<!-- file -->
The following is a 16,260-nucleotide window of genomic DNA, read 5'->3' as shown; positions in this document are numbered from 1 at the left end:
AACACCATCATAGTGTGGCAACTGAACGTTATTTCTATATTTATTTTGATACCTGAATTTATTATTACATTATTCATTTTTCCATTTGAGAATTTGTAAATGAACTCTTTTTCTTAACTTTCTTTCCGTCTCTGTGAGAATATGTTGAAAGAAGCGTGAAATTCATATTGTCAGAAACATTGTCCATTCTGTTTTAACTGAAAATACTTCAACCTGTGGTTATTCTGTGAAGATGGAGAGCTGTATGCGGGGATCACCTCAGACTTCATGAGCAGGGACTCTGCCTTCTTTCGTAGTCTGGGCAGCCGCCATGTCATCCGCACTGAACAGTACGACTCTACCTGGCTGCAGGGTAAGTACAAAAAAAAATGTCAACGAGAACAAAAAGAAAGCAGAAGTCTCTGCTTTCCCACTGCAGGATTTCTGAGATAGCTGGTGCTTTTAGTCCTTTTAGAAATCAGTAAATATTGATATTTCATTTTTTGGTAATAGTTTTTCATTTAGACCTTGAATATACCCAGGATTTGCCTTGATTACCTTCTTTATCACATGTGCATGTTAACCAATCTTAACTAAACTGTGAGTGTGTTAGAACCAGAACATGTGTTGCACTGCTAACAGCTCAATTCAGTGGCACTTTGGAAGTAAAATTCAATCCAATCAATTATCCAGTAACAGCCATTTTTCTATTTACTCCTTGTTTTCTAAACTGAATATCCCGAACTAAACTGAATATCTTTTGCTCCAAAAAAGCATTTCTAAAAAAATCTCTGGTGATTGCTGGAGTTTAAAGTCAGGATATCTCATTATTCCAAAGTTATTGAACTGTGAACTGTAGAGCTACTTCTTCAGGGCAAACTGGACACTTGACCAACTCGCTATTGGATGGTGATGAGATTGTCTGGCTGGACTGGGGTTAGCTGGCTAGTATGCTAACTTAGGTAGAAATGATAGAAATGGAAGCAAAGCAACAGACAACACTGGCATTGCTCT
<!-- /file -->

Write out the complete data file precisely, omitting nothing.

The following is a 16,260-nucleotide window of genomic DNA, read 5'->3' as shown; positions in this document are numbered from 1 at the left end:
AACACCATCATAGTGTGGCAACTGAACGTTATTTCTATATTTATTTTGATACCTGAATTTATTATTACATTATTCATTTTTCCATTTGAGAATTTGTAAATGAACTCTTTTTCTTAACTTTCTTTCCGTCTCTGTGAGAATATGTTGAAAGAAGCGTGAAATTCATATTGTCAGAAACATTGTCCATTCTGTTTTAACTGAAAATACTTCAACCTGTGGTTATTCTGTGAAGATGGAGAGCTGTATGCGGGGATCACCTCAGACTTCATGAGCAGGGACTCTGCCTTCTTTCGTAGTCTGGGCAGCCGCCATGTCATCCGCACTGAACAGTACGACTCTACCTGGCTGCAGGGTAAGTACAAAAAAAAATGTCAACGAGAACAAAAAGAAAGCAGAAGTCTCTGCTTTCCCACTGCAGGATTTCTGAGATAGCTGGTGCTTTTAGTCCTTTTAGAAATCAGTAAATATTGATATTTCATTTTTTGGTAATAGTTTTTCATTTAGACCTTGAATATACCCAGGATTTGCCTTGATTACCTTCTTTATCACATGTGCATGTTAACCAATCTTAACTAAACTGTGAGTGTGTTAGAACCAGAACATGTGTTGCACTGCTAACAGCTCAATTCAGTGGCACTTTGGAAGTAAAATTCAATCCAATCAATTATCCAGTAACAGCCATTTTTCTATTTACTCCTTGTTTTCTAAACTGAATATCCCGAACTAAACTGAATATCTTTTGCTCCAAAAAAGCATTTCTAAAAAAATCTCTGGTGATTGCTGGAGTTTAAAGTCAGGATATCTCATTATTCCAAAGTTATTGAACTGTGAACTGTAGAGCTACTTCTTCAGGGCAAACTGGACACTTGACCAACTCGCTATTGGATGGTGATGAGATTGTCTGGCTGGACTGGGGTTAGCTGGCTAGTATGCTAACTTAGGTAGAAATGATAGAAATGGAAGCAAAGCAACAGACAACACTGGCATTGCTCT